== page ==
Interestingly, it was Ravana's role that brought him into the Kannada film industry. Puttanna Kanagal, who was watching the play, was floored by Vajramuni's performance and cast him in Mallammana Pavada. Producers insisted that Udaya Kumar would be a better choice to match to Shivaji Ganeshan who played the role in the Tamil version, but Puttanna insisted that it had to be Vajramuni. He finally had his way. Of course, Vajramuni didn't fail Puttanna's expectations and he eventually went on to become the unequalled bad man of Kannada film industry is now history. So much so that villainy and Vajramuni became synonymous. In fact, he did a number of films such as Mayura, Sampathige Saval, Daari Tappida Maga, Premada Kanike, Giri Kanye, Shankar Guru and Akasmika with Kannada's megastar Dr. Rajkumar. Needless to say Vajramuni never paled in comparison. Remember the delightful Sudhakara-Ramanna pair of Sipayi Raamu.
PHENOMENAL In all his career, Vajramuni never got another role that could match the lead character he played in Prachanda Ravana photo: Courtesy chitraloka.com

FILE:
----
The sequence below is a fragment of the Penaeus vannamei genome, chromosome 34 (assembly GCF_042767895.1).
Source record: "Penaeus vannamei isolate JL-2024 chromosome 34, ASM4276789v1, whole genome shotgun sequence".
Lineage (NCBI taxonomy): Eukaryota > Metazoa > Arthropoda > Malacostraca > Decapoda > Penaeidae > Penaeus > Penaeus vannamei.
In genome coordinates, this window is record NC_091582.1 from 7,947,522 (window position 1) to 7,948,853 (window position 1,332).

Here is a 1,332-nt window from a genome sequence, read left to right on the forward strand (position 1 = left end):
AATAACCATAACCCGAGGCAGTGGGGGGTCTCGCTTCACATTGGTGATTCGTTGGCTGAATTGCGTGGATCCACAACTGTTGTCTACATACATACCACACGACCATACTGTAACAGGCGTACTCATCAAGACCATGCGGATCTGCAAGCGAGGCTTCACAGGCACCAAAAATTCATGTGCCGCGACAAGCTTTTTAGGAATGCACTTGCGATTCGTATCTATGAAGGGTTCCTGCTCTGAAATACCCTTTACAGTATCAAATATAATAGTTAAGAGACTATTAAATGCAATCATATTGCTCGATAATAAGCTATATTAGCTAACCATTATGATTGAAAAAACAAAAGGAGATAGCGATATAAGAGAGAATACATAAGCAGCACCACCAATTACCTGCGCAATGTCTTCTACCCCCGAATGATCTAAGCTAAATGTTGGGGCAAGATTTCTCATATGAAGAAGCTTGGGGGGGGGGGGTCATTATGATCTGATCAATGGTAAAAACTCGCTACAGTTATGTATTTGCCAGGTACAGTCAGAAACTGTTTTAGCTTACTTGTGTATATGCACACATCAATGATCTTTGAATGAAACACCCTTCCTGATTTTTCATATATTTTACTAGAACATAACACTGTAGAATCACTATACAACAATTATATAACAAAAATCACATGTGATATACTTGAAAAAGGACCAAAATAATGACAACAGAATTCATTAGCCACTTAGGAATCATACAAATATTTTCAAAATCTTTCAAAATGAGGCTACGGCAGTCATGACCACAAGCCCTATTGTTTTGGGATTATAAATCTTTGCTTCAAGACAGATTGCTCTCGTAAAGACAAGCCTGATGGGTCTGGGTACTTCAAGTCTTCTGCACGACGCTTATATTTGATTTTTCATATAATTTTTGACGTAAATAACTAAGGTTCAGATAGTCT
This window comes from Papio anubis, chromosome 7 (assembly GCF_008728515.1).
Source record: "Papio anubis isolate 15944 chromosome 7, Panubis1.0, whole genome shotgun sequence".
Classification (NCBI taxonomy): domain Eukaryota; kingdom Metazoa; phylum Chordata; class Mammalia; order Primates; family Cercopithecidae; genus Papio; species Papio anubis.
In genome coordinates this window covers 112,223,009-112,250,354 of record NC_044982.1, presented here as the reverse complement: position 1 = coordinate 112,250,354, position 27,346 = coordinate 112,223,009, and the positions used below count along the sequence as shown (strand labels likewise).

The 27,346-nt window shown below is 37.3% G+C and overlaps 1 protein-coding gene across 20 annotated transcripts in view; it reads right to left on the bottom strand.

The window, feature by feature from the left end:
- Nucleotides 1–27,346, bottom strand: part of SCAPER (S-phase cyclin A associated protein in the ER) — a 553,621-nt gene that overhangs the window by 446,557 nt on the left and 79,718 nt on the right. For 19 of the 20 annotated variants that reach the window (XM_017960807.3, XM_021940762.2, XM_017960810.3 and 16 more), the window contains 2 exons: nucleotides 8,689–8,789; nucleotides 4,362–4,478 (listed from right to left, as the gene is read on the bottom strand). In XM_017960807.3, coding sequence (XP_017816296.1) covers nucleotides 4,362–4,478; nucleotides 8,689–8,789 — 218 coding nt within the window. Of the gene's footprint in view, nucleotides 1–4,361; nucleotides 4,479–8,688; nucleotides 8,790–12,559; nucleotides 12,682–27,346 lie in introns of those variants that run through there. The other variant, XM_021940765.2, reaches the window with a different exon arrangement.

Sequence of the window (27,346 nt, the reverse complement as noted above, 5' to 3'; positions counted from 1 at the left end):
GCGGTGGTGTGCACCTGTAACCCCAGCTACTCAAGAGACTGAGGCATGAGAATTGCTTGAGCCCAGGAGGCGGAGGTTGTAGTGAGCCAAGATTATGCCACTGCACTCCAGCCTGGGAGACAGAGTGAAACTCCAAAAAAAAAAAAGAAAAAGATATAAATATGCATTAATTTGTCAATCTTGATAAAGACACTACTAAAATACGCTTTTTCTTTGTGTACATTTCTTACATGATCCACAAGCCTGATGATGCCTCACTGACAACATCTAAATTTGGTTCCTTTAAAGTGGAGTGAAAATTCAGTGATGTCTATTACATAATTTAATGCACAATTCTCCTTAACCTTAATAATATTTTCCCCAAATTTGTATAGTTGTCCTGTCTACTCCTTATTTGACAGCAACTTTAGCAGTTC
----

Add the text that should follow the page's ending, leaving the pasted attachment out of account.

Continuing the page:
Vajramuni didn't limit himself to just acting. He, surprisingly, tried his hands at politics, film production, and even real estate business! In fact, he was so adventurous that he contested from the Congress party as the Basavanagudi candidate and lost. His popularity, sadly, didn't get translated into votes. Also, unfortunately for him, his anti-hero image didn't work too well for his political career. Many women believed that he was a villain and a rapist even in real life. Vajramuni, in one of the interviews, even said how women refused to open the door when he went on a door-to-door election campaign. Some women had even clenched their fists, taken the name of a character he had played in a film, and cursed him! He also sadly admitted how, when his kids were young, they would be scared to come to him.
His exploits didn't stop with this. The enterprising actor went on to make the ambitious film Gandabherunda. But again, he ran into rough weather with the film faring terribly at the box-office. Modelled on Hollywood's blockbuster Mackenna's Gold, this multi-starrer film was technically brilliant. But the audience was not quite prepared for it. Even during its making, the film had problems and took years to be completed. Undettered by the film's massive failure, he followed it with fairly successful films such as Hasida Hebbuli, Brahmastra and others.